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1040 easy 9. 1040 easy   Depletion Table of Contents Introduction Topics - This chapter discusses: Who Can Claim Depletion? Mineral PropertyCost Depletion Percentage Depletion Oil and Gas Wells Mines and Geothermal Deposits Lessor's Gross Income TimberTimber units. 1040 easy Depletion unit. 1040 easy Introduction Depletion is the using up of natural resources by mining, drilling, quarrying stone, or cutting timber. 1040 easy The depletion deduction allows an owner or operator to account for the reduction of a product's reserves. 1040 easy There are two ways of figuring depletion: cost depletion and percentage depletion. 1040 easy For mineral property, you generally must use the method that gives you the larger deduction. 1040 easy For standing timber, you must use cost depletion. 1040 easy Topics - This chapter discusses: Who can claim depletion Mineral property Timber Who Can Claim Depletion? If you have an economic interest in mineral property or standing timber, you can take a deduction for depletion. 1040 easy More than one person can have an economic interest in the same mineral deposit or timber. 1040 easy In the case of leased property, the depletion deduction is divided between the lessor and the lessee. 1040 easy You have an economic interest if both the following apply. 1040 easy You have acquired by investment any interest in mineral deposits or standing timber. 1040 easy You have a legal right to income from the extraction of the mineral or cutting of the timber to which you must look for a return of your capital investment. 1040 easy A contractual relationship that allows you an economic or monetary advantage from products of the mineral deposit or standing timber is not, in itself, an economic interest. 1040 easy A production payment carved out of, or retained on the sale of, mineral property is not an economic interest. 1040 easy Individuals, corporations, estates, and trusts who claim depletion deductions may be liable for alternative minimum tax. 1040 easy Basis adjustment for depletion. 1040 easy   You must reduce the basis of your property by the depletion allowed or allowable, whichever is greater. 1040 easy Mineral Property Mineral property includes oil and gas wells, mines, and other natural deposits (including geothermal deposits). 1040 easy For this purpose, the term “property” means each separate interest you own in each mineral deposit in each separate tract or parcel of land. 1040 easy You can treat two or more separate interests as one property or as separate properties. 1040 easy See section 614 of the Internal Revenue Code and the related regulations for rules on how to treat separate mineral interests. 1040 easy There are two ways of figuring depletion on mineral property. 1040 easy Cost depletion. 1040 easy Percentage depletion. 1040 easy Generally, you must use the method that gives you the larger deduction. 1040 easy However, unless you are an independent producer or royalty owner, you generally cannot use percentage depletion for oil and gas wells. 1040 easy See Oil and Gas Wells , later. 1040 easy Cost Depletion To figure cost depletion you must first determine the following. 1040 easy The property's basis for depletion. 1040 easy The total recoverable units of mineral in the property's natural deposit. 1040 easy The number of units of mineral sold during the tax year. 1040 easy Basis for depletion. 1040 easy   To figure the property's basis for depletion, subtract all the following from the property's adjusted basis. 1040 easy Amounts recoverable through: Depreciation deductions, Deferred expenses (including deferred exploration and development costs), and Deductions other than depletion. 1040 easy The residual value of land and improvements at the end of operations. 1040 easy The cost or value of land acquired for purposes other than mineral production. 1040 easy Adjusted basis. 1040 easy   The adjusted basis of your property is your original cost or other basis, plus certain additions and improvements, and minus certain deductions such as depletion allowed or allowable and casualty losses. 1040 easy Your adjusted basis can never be less than zero. 1040 easy See Publication 551, Basis of Assets, for more information on adjusted basis. 1040 easy Total recoverable units. 1040 easy   The total recoverable units is the sum of the following. 1040 easy The number of units of mineral remaining at the end of the year (including units recovered but not sold). 1040 easy The number of units of mineral sold during the tax year (determined under your method of accounting, as explained next). 1040 easy   You must estimate or determine recoverable units (tons, pounds, ounces, barrels, thousands of cubic feet, or other measure) of mineral products using the current industry method and the most accurate and reliable information you can obtain. 1040 easy You must include ores and minerals that are developed, in sight, blocked out, or assured. 1040 easy You must also include probable or prospective ores or minerals that are believed to exist based on good evidence. 1040 easy But see Elective safe harbor for owners of oil and gas property , later. 1040 easy Number of units sold. 1040 easy   You determine the number of units sold during the tax year based on your method of accounting. 1040 easy Use the following table to make this determination. 1040 easy    IF you  use . 1040 easy . 1040 easy . 1040 easy THEN the units sold during the year are . 1040 easy . 1040 easy . 1040 easy The cash method of accounting The units sold for which you receive payment during the tax year (regardless of the year of sale). 1040 easy An accrual method of accounting The units sold based on your inventories and method of accounting for inventory. 1040 easy   The number of units sold during the tax year does not include any for which depletion deductions were allowed or allowable in earlier years. 1040 easy Figuring the cost depletion deduction. 1040 easy   Once you have figured your property's basis for depletion, the total recoverable units, and the number of units sold during the tax year, you can figure your cost depletion deduction by taking the following steps. 1040 easy Step Action Result 1 Divide your property's basis for depletion by total recoverable units. 1040 easy Rate per unit. 1040 easy 2 Multiply the rate per unit by units sold during the tax year. 1040 easy Cost depletion deduction. 1040 easy You must keep accounts for the depletion of each property and adjust these accounts each year for units sold and depletion claimed. 1040 easy Elective safe harbor for owners of oil and gas property. 1040 easy   Instead of using the method described earlier to determine the total recoverable units, you can use an elective safe harbor. 1040 easy If you choose the elective safe harbor, the total recoverable units equal 105% of a property's proven reserves (both developed and undeveloped). 1040 easy For details, see Revenue Procedure 2004-19 on page 563 of Internal Revenue Bulletin 2004-10, available at www. 1040 easy irs. 1040 easy gov/pub/irs-irbs/irb04-10. 1040 easy pdf. 1040 easy   To make the election, attach a statement to your timely filed (including extensions) original return for the first tax year for which the safe harbor is elected. 1040 easy The statement must indicate that you are electing the safe harbor provided by Revenue Procedure 2004-19. 1040 easy The election, if made, is effective for the tax year in which it is made and all later years. 1040 easy It cannot be revoked for the tax year in which it is elected, but may be revoked in a later year. 1040 easy Once revoked, it cannot be re-elected for the next 5 years. 1040 easy Percentage Depletion To figure percentage depletion, you multiply a certain percentage, specified for each mineral, by your gross income from the property during the tax year. 1040 easy The rates to be used and other rules for oil and gas wells are discussed later under Independent Producers and Royalty Owners and under Natural Gas Wells . 1040 easy Rates and other rules for percentage depletion of other specific minerals are found later in Mines and Geothermal Deposits . 1040 easy Gross income. 1040 easy   When figuring percentage depletion, subtract from your gross income from the property the following amounts. 1040 easy Any rents or royalties you paid or incurred for the property. 1040 easy The part of any bonus you paid for a lease on the property allocable to the product sold (or that otherwise gives rise to gross income) for the tax year. 1040 easy A bonus payment includes amounts you paid as a lessee to satisfy a production payment retained by the lessor. 1040 easy   Use the following fraction to figure the part of the bonus you must subtract. 1040 easy No. 1040 easy of units sold in the tax year Recoverable units from the property × Bonus Payments For oil and gas wells and geothermal deposits, more information about the definition of gross income from the property is under Oil and Gas Wells , later. 1040 easy For other property, more information about the definition of gross income from the property is under Mines and Geothermal Deposits , later. 1040 easy Taxable income limit. 1040 easy   The percentage depletion deduction generally cannot be more than 50% (100% for oil and gas property) of your taxable income from the property figured without the depletion deduction and the domestic production activities deduction. 1040 easy   Taxable income from the property means gross income from the property minus all allowable deductions (except any deduction for depletion or domestic production activities) attributable to mining processes, including mining transportation. 1040 easy These deductible items include, but are not limited to, the following. 1040 easy Operating expenses. 1040 easy Certain selling expenses. 1040 easy Administrative and financial overhead. 1040 easy Depreciation. 1040 easy Intangible drilling and development costs. 1040 easy Exploration and development expenditures. 1040 easy Deductible taxes (see chapter 5), but not taxes that you capitalize or take as a credit. 1040 easy Losses sustained. 1040 easy   The following rules apply when figuring your taxable income from the property for purposes of the taxable income limit. 1040 easy Do not deduct any net operating loss deduction from the gross income from the property. 1040 easy Corporations do not deduct charitable contributions from the gross income from the property. 1040 easy If, during the year, you dispose of an item of section 1245 property that was used in connection with mineral property, reduce any allowable deduction for mining expenses by the part of any gain you must report as ordinary income that is allocable to the mineral property. 1040 easy See section 1. 1040 easy 613-5(b)(1) of the regulations for information on how to figure the ordinary gain allocable to the property. 1040 easy Oil and Gas Wells You cannot claim percentage depletion for an oil or gas well unless at least one of the following applies. 1040 easy You are either an independent producer or a royalty owner. 1040 easy The well produces natural gas that is either sold under a fixed contract or produced from geopressured brine. 1040 easy If you are an independent producer or royalty owner, see Independent Producers and Royalty Owners , next. 1040 easy For information on the depletion deduction for wells that produce natural gas that is either sold under a fixed contract or produced from geopressured brine, see Natural Gas Wells , later. 1040 easy Independent Producers and Royalty Owners If you are an independent producer or royalty owner, you figure percentage depletion using a rate of 15% of the gross income from the property based on your average daily production of domestic crude oil or domestic natural gas up to your depletable oil or natural gas quantity. 1040 easy However, certain refiners, as explained next, and certain retailers and transferees of proven oil and gas properties, as explained next, cannot claim percentage depletion. 1040 easy For information on figuring the deduction, see Figuring percentage depletion , later. 1040 easy Refiners who cannot claim percentage depletion. 1040 easy   You cannot claim percentage depletion if you or a related person refine crude oil and you and the related person refined more than 75,000 barrels on any day during the tax year based on average (rather than actual) daily refinery runs for the tax year. 1040 easy The average daily refinery run is computed by dividing total refinery runs for the tax year by the total number of days in the tax year. 1040 easy Related person. 1040 easy   You and another person are related persons if either of you holds a significant ownership interest in the other person or if a third person holds a significant ownership interest in both of you. 1040 easy For example, a corporation, partnership, estate, or trust and anyone who holds a significant ownership interest in it are related persons. 1040 easy A partnership and a trust are related persons if one person holds a significant ownership interest in each of them. 1040 easy For purposes of the related person rules, significant ownership interest means direct or indirect ownership of 5% or more in any one of the following. 1040 easy The value of the outstanding stock of a corporation. 1040 easy The interest in the profits or capital of a partnership. 1040 easy The beneficial interests in an estate or trust. 1040 easy Any interest owned by or for a corporation, partnership, trust, or estate is considered to be owned directly both by itself and proportionately by its shareholders, partners, or beneficiaries. 1040 easy Retailers who cannot claim percentage depletion. 1040 easy   You cannot claim percentage depletion if both the following apply. 1040 easy You sell oil or natural gas or their by-products directly or through a related person in any of the following situations. 1040 easy Through a retail outlet operated by you or a related person. 1040 easy To any person who is required under an agreement with you or a related person to use a trademark, trade name, or service mark or name owned by you or a related person in marketing or distributing oil, natural gas, or their by-products. 1040 easy To any person given authority under an agreement with you or a related person to occupy any retail outlet owned, leased, or controlled by you or a related person. 1040 easy The combined gross receipts from sales (not counting resales) of oil, natural gas, or their by-products by all retail outlets taken into account in (1) are more than $5 million for the tax year. 1040 easy   For the purpose of determining if this rule applies, do not count the following. 1040 easy Bulk sales (sales in very large quantities) of oil or natural gas to commercial or industrial users. 1040 easy Bulk sales of aviation fuels to the Department of Defense. 1040 easy Sales of oil or natural gas or their by-products outside the United States if none of your domestic production or that of a related person is exported during the tax year or the prior tax year. 1040 easy Related person. 1040 easy   To determine if you and another person are related persons, see Related person under Refiners who cannot claim percentage depletion, earlier. 1040 easy Sales through a related person. 1040 easy   You are considered to be selling through a related person if any sale by the related person produces gross income from which you may benefit because of your direct or indirect ownership interest in the person. 1040 easy   You are not considered to be selling through a related person who is a retailer if all the following apply. 1040 easy You do not have a significant ownership interest in the retailer. 1040 easy You sell your production to persons who are not related to either you or the retailer. 1040 easy The retailer does not buy oil or natural gas from your customers or persons related to your customers. 1040 easy There are no arrangements for the retailer to acquire oil or natural gas you produced for resale or made available for purchase by the retailer. 1040 easy Neither you nor the retailer knows of or controls the final disposition of the oil or natural gas you sold or the original source of the petroleum products the retailer acquired for resale. 1040 easy Transferees who cannot claim percentage depletion. 1040 easy   You cannot claim percentage depletion if you received your interest in a proven oil or gas property by transfer after 1974 and before October 12, 1990. 1040 easy For a definition of the term “transfer,” see section 1. 1040 easy 613A-7(n) of the regulations. 1040 easy For a definition of the term “interest in proven oil or gas property,” see section 1. 1040 easy 613A-7(p) of the regulations. 1040 easy Figuring percentage depletion. 1040 easy   Generally, as an independent producer or royalty owner, you figure your percentage depletion by computing your average daily production of domestic oil or gas and comparing it to your depletable oil or gas quantity. 1040 easy If your average daily production does not exceed your depletable oil or gas quantity, you figure your percentage depletion by multiplying the gross income from the oil or gas property (defined later) by 15%. 1040 easy If your average daily production of domestic oil or gas exceeds your depletable oil or gas quantity, you must make an allocation as explained later under Average daily production. 1040 easy   In addition, there is a limit on the percentage depletion deduction. 1040 easy See Taxable income limit , later. 1040 easy Average daily production. 1040 easy   Figure your average daily production by dividing your total domestic production of oil or gas for the tax year by the number of days in your tax year. 1040 easy Partial interest. 1040 easy   If you have a partial interest in the production from a property, figure your share of the production by multiplying total production from the property by your percentage of interest in the revenues from the property. 1040 easy   You have a partial interest in the production from a property if you have a net profits interest in the property. 1040 easy To figure the share of production for your net profits interest, you must first determine your percentage participation (as measured by the net profits) in the gross revenue from the property. 1040 easy To figure this percentage, you divide the income you receive for your net profits interest by the gross revenue from the property. 1040 easy Then multiply the total production from the property by your percentage participation to figure your share of the production. 1040 easy Example. 1040 easy Javier Robles owns oil property in which Pablo Olmos owns a 20% net profits interest. 1040 easy During the year, the property produced 10,000 barrels of oil, which Javier sold for $200,000. 1040 easy Javier had expenses of $90,000 attributable to the property. 1040 easy The property generated a net profit of $110,000 ($200,000 − $90,000). 1040 easy Pablo received income of $22,000 ($110,000 × . 1040 easy 20) for his net profits interest. 1040 easy Pablo determined his percentage participation to be 11% by dividing $22,000 (the income he received) by $200,000 (the gross revenue from the property). 1040 easy Pablo determined his share of the oil production to be 1,100 barrels (10,000 barrels × 11%). 1040 easy Depletable oil or natural gas quantity. 1040 easy   Generally, your depletable oil quantity is 1,000 barrels. 1040 easy Your depletable natural gas quantity is 6,000 cubic feet multiplied by the number of barrels of your depletable oil quantity that you choose to apply. 1040 easy If you claim depletion on both oil and natural gas, you must reduce your depletable oil quantity (1,000 barrels) by the number of barrels you use to figure your depletable natural gas quantity. 1040 easy Example. 1040 easy You have both oil and natural gas production. 1040 easy To figure your depletable natural gas quantity, you choose to apply 360 barrels of your 1000-barrel depletable oil quantity. 1040 easy Your depletable natural gas quantity is 2. 1040 easy 16 million cubic feet of gas (360 × 6000). 1040 easy You must reduce your depletable oil quantity to 640 barrels (1000 − 360). 1040 easy If you have production from marginal wells, see section 613A(c)(6) of the Internal Revenue Code to figure your depletable oil or natural gas quantity. 1040 easy Also, see Notice 2012-50, available at www. 1040 easy irs. 1040 easy gov/irb/2012–31_IRB/index. 1040 easy html. 1040 easy Business entities and family members. 1040 easy   You must allocate the depletable oil or gas quantity among the following related persons in proportion to each entity's or family member's production of domestic oil or gas for the year. 1040 easy Corporations, trusts, and estates if 50% or more of the beneficial interest is owned by the same or related persons (considering only persons that own at least 5% of the beneficial interest). 1040 easy You and your spouse and minor children. 1040 easy A related person is anyone mentioned in the related persons discussion under Nondeductible loss in chapter 2 of Publication 544, except that for purposes of this allocation, item (1) in that discussion includes only an individual, his or her spouse, and minor children. 1040 easy Controlled group of corporations. 1040 easy   Members of the same controlled group of corporations are treated as one taxpayer when figuring the depletable oil or natural gas quantity. 1040 easy They share the depletable quantity. 1040 easy A controlled group of corporations is defined in section 1563(a) of the Internal Revenue Code, except that, for this purpose, the stock ownership requirement in that definition is “more than 50%” rather than “at least 80%. 1040 easy ” Gross income from the property. 1040 easy   For purposes of percentage depletion, gross income from the property (in the case of oil and gas wells) is the amount you receive from the sale of the oil or gas in the immediate vicinity of the well. 1040 easy If you do not sell the oil or gas on the property, but manufacture or convert it into a refined product before sale or transport it before sale, the gross income from the property is the representative market or field price (RMFP) of the oil or gas, before conversion or transportation. 1040 easy   If you sold gas after you removed it from the premises for a price that is lower than the RMFP, determine gross income from the property for percentage depletion purposes without regard to the RMFP. 1040 easy   Gross income from the property does not include lease bonuses, advance royalties, or other amounts payable without regard to production from the property. 1040 easy Average daily production exceeds depletable quantities. 1040 easy   If your average daily production for the year is more than your depletable oil or natural gas quantity, figure your allowance for depletion for each domestic oil or natural gas property as follows. 1040 easy Figure your average daily production of oil or natural gas for the year. 1040 easy Figure your depletable oil or natural gas quantity for the year. 1040 easy Figure depletion for all oil or natural gas produced from the property using a percentage depletion rate of 15%. 1040 easy Multiply the result figured in (3) by a fraction, the numerator of which is the result figured in (2) and the denominator of which is the result figured in (1). 1040 easy This is your depletion allowance for that property for the year. 1040 easy Taxable income limit. 1040 easy   If you are an independent producer or royalty owner of oil and gas, your deduction for percentage depletion is limited to the smaller of the following. 1040 easy 100% of your taxable income from the property figured without the deduction for depletion and the deduction for domestic production activities under section 199 of the Internal Revenue Code. 1040 easy For a definition of taxable income from the property, see Taxable income limit , earlier, under Mineral Property. 1040 easy 65% of your taxable income from all sources, figured without the depletion allowance, the deduction for domestic production activities, any net operating loss carryback, and any capital loss carryback. 1040 easy You can carry over to the following year any amount you cannot deduct because of the 65%-of-taxable-income limit. 1040 easy Add it to your depletion allowance (before applying any limits) for the following year. 1040 easy Partnerships and S Corporations Generally, each partner or S corporation shareholder, and not the partnership or S corporation, figures the depletion allowance separately. 1040 easy (However, see Electing large partnerships must figure depletion allowance , later. 1040 easy ) Each partner or shareholder must decide whether to use cost or percentage depletion. 1040 easy If a partner or shareholder uses percentage depletion, he or she must apply the 65%-of-taxable-income limit using his or her taxable income from all sources. 1040 easy Partner's or shareholder's adjusted basis. 1040 easy   The partnership or S corporation must allocate to each partner or shareholder his or her share of the adjusted basis of each oil or gas property held by the partnership or S corporation. 1040 easy The partnership or S corporation makes the allocation as of the date it acquires the oil or gas property. 1040 easy   Each partner's share of the adjusted basis of the oil or gas property generally is figured according to that partner's interest in partnership capital. 1040 easy However, in some cases, it is figured according to the partner's interest in partnership income. 1040 easy   The partnership or S corporation adjusts the partner's or shareholder's share of the adjusted basis of the oil and gas property for any capital expenditures made for the property and for any change in partnership or S corporation interests. 1040 easy Recordkeeping. 1040 easy Each partner or shareholder must separately keep records of his or her share of the adjusted basis in each oil and gas property of the partnership or S corporation. 1040 easy The partner or shareholder must reduce his or her adjusted basis by the depletion allowed or allowable on the property each year. 1040 easy The partner or shareholder must use that reduced adjusted basis to figure cost depletion or his or her gain or loss if the partnership or S corporation disposes of the property. 1040 easy Reporting the deduction. 1040 easy   Information that you, as a partner or shareholder, use to figure your depletion deduction on oil and gas properties is reported by the partnership or S corporation on Schedule K-1 (Form 1065) or on Schedule K-1 (Form 1120S). 1040 easy Deduct oil and gas depletion for your partnership or S corporation interest on Schedule E (Form 1040). 1040 easy The depletion deducted on Schedule E is included in figuring income or loss from rental real estate or royalty properties. 1040 easy The instructions for Schedule E explain where to report this income or loss and whether you need to file either of the following forms. 1040 easy Form 6198, At-Risk Limitations. 1040 easy Form 8582, Passive Activity Loss Limitations. 1040 easy Electing large partnerships must figure depletion allowance. 1040 easy   An electing large partnership, rather than each partner, generally must figure the depletion allowance. 1040 easy The partnership figures the depletion allowance without taking into account the 65-percent-of-taxable-income limit and the depletable oil or natural gas quantity. 1040 easy Also, the adjusted basis of a partner's interest in the partnership is not affected by the depletion allowance. 1040 easy   An electing large partnership is one that meets both the following requirements. 1040 easy The partnership had 100 or more partners in the preceding year. 1040 easy The partnership chooses to be an electing large partnership. 1040 easy Disqualified persons. 1040 easy   An electing large partnership does not figure the depletion allowance of its partners that are disqualified persons. 1040 easy Disqualified persons must figure it themselves, as explained earlier. 1040 easy   All the following are disqualified persons. 1040 easy Refiners who cannot claim percentage depletion (discussed under Independent Producers and Royalty Owners , earlier). 1040 easy Retailers who cannot claim percentage depletion (discussed under Independent Producers and Royalty Owners , earlier). 1040 easy Any partner whose average daily production of domestic crude oil and natural gas is more than 500 barrels during the tax year in which the partnership tax year ends. 1040 easy Average daily production is discussed earlier. 1040 easy Natural Gas Wells You can use percentage depletion for a well that produces natural gas that is either Sold under a fixed contract, or Produced from geopressured brine. 1040 easy Natural gas sold under a fixed contract. 1040 easy   Natural gas sold under a fixed contract qualifies for a percentage depletion rate of 22%. 1040 easy This is domestic natural gas sold by the producer under a contract that does not provide for a price increase to reflect any increase in the seller's tax liability because of the repeal of percentage depletion for gas. 1040 easy The contract must have been in effect from February 1, 1975, until the date of sale of the gas. 1040 easy Price increases after February 1, 1975, are presumed to take the increase in tax liability into account unless demonstrated otherwise by clear and convincing evidence. 1040 easy Natural gas from geopressured brine. 1040 easy   Qualified natural gas from geopressured brine is eligible for a percentage depletion rate of 10%. 1040 easy This is natural gas that is both the following. 1040 easy Produced from a well you began to drill after September 1978 and before 1984. 1040 easy Determined in accordance with section 503 of the Natural Gas Policy Act of 1978 to be produced from geopressured brine. 1040 easy Mines and Geothermal Deposits Certain mines, wells, and other natural deposits, including geothermal deposits, qualify for percentage depletion. 1040 easy Mines and other natural deposits. 1040 easy   For a natural deposit, the percentage of your gross income from the property that you can deduct as depletion depends on the type of deposit. 1040 easy   The following is a list of the percentage depletion rates for the more common minerals. 1040 easy DEPOSITS RATE Sulphur, uranium, and, if from deposits in the United States, asbestos, lead ore, zinc ore, nickel ore, and mica 22% Gold, silver, copper, iron ore, and certain oil shale, if from deposits in the United States 15% Borax, granite, limestone, marble, mollusk shells, potash, slate, soapstone, and carbon dioxide produced from a well 14% Coal, lignite, and sodium chloride 10% Clay and shale used or sold for use in making sewer pipe or bricks or used or sold for use as sintered or burned lightweight aggregates 7½% Clay used or sold for use in making drainage and roofing tile, flower pots, and kindred products, and gravel, sand, and stone (other than stone used or sold for use by a mine owner or operator as dimension or ornamental stone) 5%   You can find a complete list of minerals and their percentage depletion rates in section 613(b) of the Internal Revenue Code. 1040 easy Corporate deduction for iron ore and coal. 1040 easy   The percentage depletion deduction of a corporation for iron ore and coal (including lignite) is reduced by 20% of: The percentage depletion deduction for the tax year (figured without this reduction), minus The adjusted basis of the property at the close of the tax year (figured without the depletion deduction for the tax year). 1040 easy Gross income from the property. 1040 easy   For property other than a geothermal deposit or an oil or gas well, gross income from the property means the gross income from mining. 1040 easy Mining includes all the following. 1040 easy Extracting ores or minerals from the ground. 1040 easy Applying certain treatment processes described later. 1040 easy Transporting ores or minerals (generally, not more than 50 miles) from the point of extraction to the plants or mills in which the treatment processes are applied. 1040 easy Excise tax. 1040 easy   Gross income from mining includes the separately stated excise tax received by a mine operator from the sale of coal to compensate the operator for the excise tax the mine operator must pay to finance black lung benefits. 1040 easy Extraction. 1040 easy   Extracting ores or minerals from the ground includes extraction by mine owners or operators of ores or minerals from the waste or residue of prior mining. 1040 easy This does not apply to extraction from waste or residue of prior mining by the purchaser of the waste or residue or the purchaser of the rights to extract ores or minerals from the waste or residue. 1040 easy Treatment processes. 1040 easy   The processes included as mining depend on the ore or mineral mined. 1040 easy To qualify as mining, the treatment processes must be applied by the mine owner or operator. 1040 easy For a listing of treatment processes considered as mining, see section 613(c)(4) of the Internal Revenue Code and the related regulations. 1040 easy Transportation of more than 50 miles. 1040 easy   If the IRS finds that the ore or mineral must be transported more than 50 miles to plants or mills to be treated because of physical and other requirements, the additional authorized transportation is considered mining and included in the computation of gross income from mining. 1040 easy    If you wish to include transportation of more than 50 miles in the computation of gross income from mining, request an advance ruling from the IRS. 1040 easy Include in the request the facts about the physical and other requirements that prevented the construction and operation of the plant within 50 miles of the point of extraction. 1040 easy For more information about requesting an advance ruling, see Revenue Procedure 2013-1, available at www. 1040 easy irs. 1040 easy gov/irb/2013-01_IRB/ar11. 1040 easy html. 1040 easy Disposal of coal or iron ore. 1040 easy   You cannot take a depletion deduction for coal (including lignite) or iron ore mined in the United States if both the following apply. 1040 easy You disposed of it after holding it for more than 1 year. 1040 easy You disposed of it under a contract under which you retain an economic interest in the coal or iron ore. 1040 easy Treat any gain on the disposition as a capital gain. 1040 easy Disposal to related person. 1040 easy   This rule does not apply if you dispose of the coal or iron ore to one of the following persons. 1040 easy A related person (as listed in chapter 2 of Publication 544). 1040 easy A person owned or controlled by the same interests that own or control you. 1040 easy Geothermal deposits. 1040 easy   Geothermal deposits located in the United States or its possessions qualify for a percentage depletion rate of 15%. 1040 easy A geothermal deposit is a geothermal reservoir of natural heat stored in rocks or in a watery liquid or vapor. 1040 easy For percentage depletion purposes, a geothermal deposit is not considered a gas well. 1040 easy   Figure gross income from the property for a geothermal steam well in the same way as for oil and gas wells. 1040 easy See Gross income from the property , earlier, under Oil and Gas Wells. 1040 easy Percentage depletion on a geothermal deposit cannot be more than 50% of your taxable income from the property. 1040 easy Lessor's Gross Income In the case of leased property, the depletion deduction is divided between the lessor and the lessee. 1040 easy A lessor's gross income from the property that qualifies for percentage depletion usually is the total of the royalties received from the lease. 1040 easy Bonuses and advanced royalties. 1040 easy   Bonuses and advanced royalties are payments a lessee makes before production to a lessor for the grant of rights in a lease or for minerals, gas, or oil to be extracted from leased property. 1040 easy If you are the lessor, your income from bonuses and advanced royalties received is subject to an allowance for depletion, as explained in the next two paragraphs. 1040 easy Figuring cost depletion. 1040 easy   To figure cost depletion on a bonus, multiply your adjusted basis in the property by a fraction, the numerator of which is the bonus and the denominator of which is the total bonus and royalties expected to be received. 1040 easy To figure cost depletion on advanced royalties, use the computation explained earlier under Cost Depletion , treating the number of units for which the advanced royalty is received as the number of units sold. 1040 easy Figuring percentage depletion. 1040 easy   In the case of mines, wells, and other natural deposits other than gas, oil, or geothermal property, you may use the percentage rates discussed earlier under Mines and Geothermal Deposits . 1040 easy Any bonus or advanced royalty payments are generally part of the gross income from the property to which the rates are applied in making the calculation. 1040 easy However, for oil, gas, or geothermal property, gross income does not include lease bonuses, advanced royalties, or other amounts payable without regard to production from the property. 1040 easy Ending the lease. 1040 easy   If you receive a bonus on a lease that ends or is abandoned before you derive any income from mineral extraction, include in income the depletion deduction you took. 1040 easy Do this for the year the lease ends or is abandoned. 1040 easy Also increase your adjusted basis in the property to restore the depletion deduction you previously subtracted. 1040 easy   For advanced royalties, include in income the depletion claimed on minerals for which the advanced royalties were paid if the minerals were not produced before the lease ended. 1040 easy Include this amount in income for the year the lease ends. 1040 easy Increase your adjusted basis in the property by the amount you include in income. 1040 easy Delay rentals. 1040 easy   These are payments for deferring development of the property. 1040 easy Since delay rentals are ordinary rent, they are ordinary income that is not subject to depletion. 1040 easy These rentals can be avoided by either abandoning the lease, beginning development operations, or obtaining production. 1040 easy Timber You can figure timber depletion only by the cost method. 1040 easy Percentage depletion does not apply to timber. 1040 easy Base your depletion on your cost or other basis in the timber. 1040 easy Your cost does not include the cost of land or any amounts recoverable through depreciation. 1040 easy Depletion takes place when you cut standing timber. 1040 easy You can figure your depletion deduction when the quantity of cut timber is first accurately measured in the process of exploitation. 1040 easy Figuring cost depletion. 1040 easy   To figure your cost depletion allowance, you multiply the number of timber units cut by your depletion unit. 1040 easy Timber units. 1040 easy   When you acquire timber property, you must make an estimate of the quantity of marketable timber that exists on the property. 1040 easy You measure the timber using board feet, log scale, cords, or other units. 1040 easy If you later determine that you have more or less units of timber, you must adjust the original estimate. 1040 easy   The term “timber property” means your economic interest in standing timber in each tract or block representing a separate timber account. 1040 easy Depletion unit. 1040 easy   You figure your depletion unit each year by taking the following steps. 1040 easy Determine your cost or adjusted basis of the timber on hand at the beginning of the year. 1040 easy Adjusted basis is defined under Cost Depletion in the discussion on Mineral Property. 1040 easy Add to the amount determined in (1) the cost of any timber units acquired during the year and any additions to capital. 1040 easy Figure the number of timber units to take into account by adding the number of timber units acquired during the year to the number of timber units on hand in the account at the beginning of the year and then adding (or subtracting) any correction to the estimate of the number of timber units remaining in the account. 1040 easy Divide the result of (2) by the result of (3). 1040 easy This is your depletion unit. 1040 easy Example. 1040 easy You bought a timber tract for $160,000 and the land was worth as much as the timber. 1040 easy Your basis for the timber is $80,000. 1040 easy Based on an estimated one million board feet (1,000 MBF) of standing timber, you figure your depletion unit to be $80 per MBF ($80,000 ÷ 1,000). 1040 easy If you cut 500 MBF of timber, your depletion allowance would be $40,000 (500 MBF × $80). 1040 easy When to claim depletion. 1040 easy   Claim your depletion allowance as a deduction in the year of sale or other disposition of the products cut from the timber, unless you choose to treat the cutting of timber as a sale or exchange (explained below). 1040 easy Include allowable depletion for timber products not sold during the tax year the timber is cut as a cost item in the closing inventory of timber products for the year. 1040 easy The inventory is your basis for determining gain or loss in the tax year you sell the timber products. 1040 easy Example. 1040 easy The facts are the same as in the previous example except that you sold only half of the timber products in the cutting year. 1040 easy You would deduct $20,000 of the $40,000 depletion that year. 1040 easy You would add the remaining $20,000 depletion to your closing inventory of timber products. 1040 easy Electing to treat the cutting of timber as a sale or exchange. 1040 easy   You can elect, under certain circumstances, to treat the cutting of timber held for more than 1 year as a sale or exchange. 1040 easy You must make the election on your income tax return for the tax year to which it applies. 1040 easy If you make this election, subtract the adjusted basis for depletion from the fair market value of the timber on the first day of the tax year in which you cut it to figure the gain or loss on the cutting. 1040 easy You generally report the gain as long-term capital gain. 1040 easy The fair market value then becomes your basis for figuring your ordinary gain or loss on the sale or other disposition of the products cut from the timber. 1040 easy For more information, see Timber in chapter 2 of Publication 544, Sales and Other Dispositions of Assets. 1040 easy   You may revoke an election to treat the cutting of timber as a sale or exchange without IRS's consent. 1040 easy The prior election (and revocation) is disregarded for purposes of making a subsequent election. 1040 easy See Form T (Timber), Forest Activities Schedule, for more information. 1040 easy Form T. 1040 easy   Complete and attach Form T (Timber) to your income tax return if you claim a deduction for timber depletion, choose to treat the cutting of timber as a sale or exchange, or make an outright sale of timber. 1040 easy Prev  Up  Next   Home   More Online Publications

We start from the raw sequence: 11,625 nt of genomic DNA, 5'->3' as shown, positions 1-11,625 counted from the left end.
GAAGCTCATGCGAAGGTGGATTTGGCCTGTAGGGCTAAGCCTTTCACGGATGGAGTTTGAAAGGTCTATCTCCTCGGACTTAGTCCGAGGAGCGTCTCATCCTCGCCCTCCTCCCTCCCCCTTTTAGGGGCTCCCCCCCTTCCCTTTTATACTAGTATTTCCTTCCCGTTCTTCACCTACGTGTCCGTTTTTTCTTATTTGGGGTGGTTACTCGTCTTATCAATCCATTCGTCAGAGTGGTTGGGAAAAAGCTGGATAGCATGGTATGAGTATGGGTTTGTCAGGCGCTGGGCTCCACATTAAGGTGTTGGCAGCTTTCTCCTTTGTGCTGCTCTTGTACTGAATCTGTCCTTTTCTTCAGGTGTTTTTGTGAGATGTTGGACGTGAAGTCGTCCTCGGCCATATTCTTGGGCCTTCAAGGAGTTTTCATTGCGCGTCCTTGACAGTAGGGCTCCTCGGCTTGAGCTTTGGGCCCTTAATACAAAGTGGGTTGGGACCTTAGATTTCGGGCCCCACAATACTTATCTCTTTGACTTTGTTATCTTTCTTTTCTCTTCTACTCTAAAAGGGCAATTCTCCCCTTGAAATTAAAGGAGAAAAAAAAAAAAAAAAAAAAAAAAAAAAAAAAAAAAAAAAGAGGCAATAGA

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Know Your Rights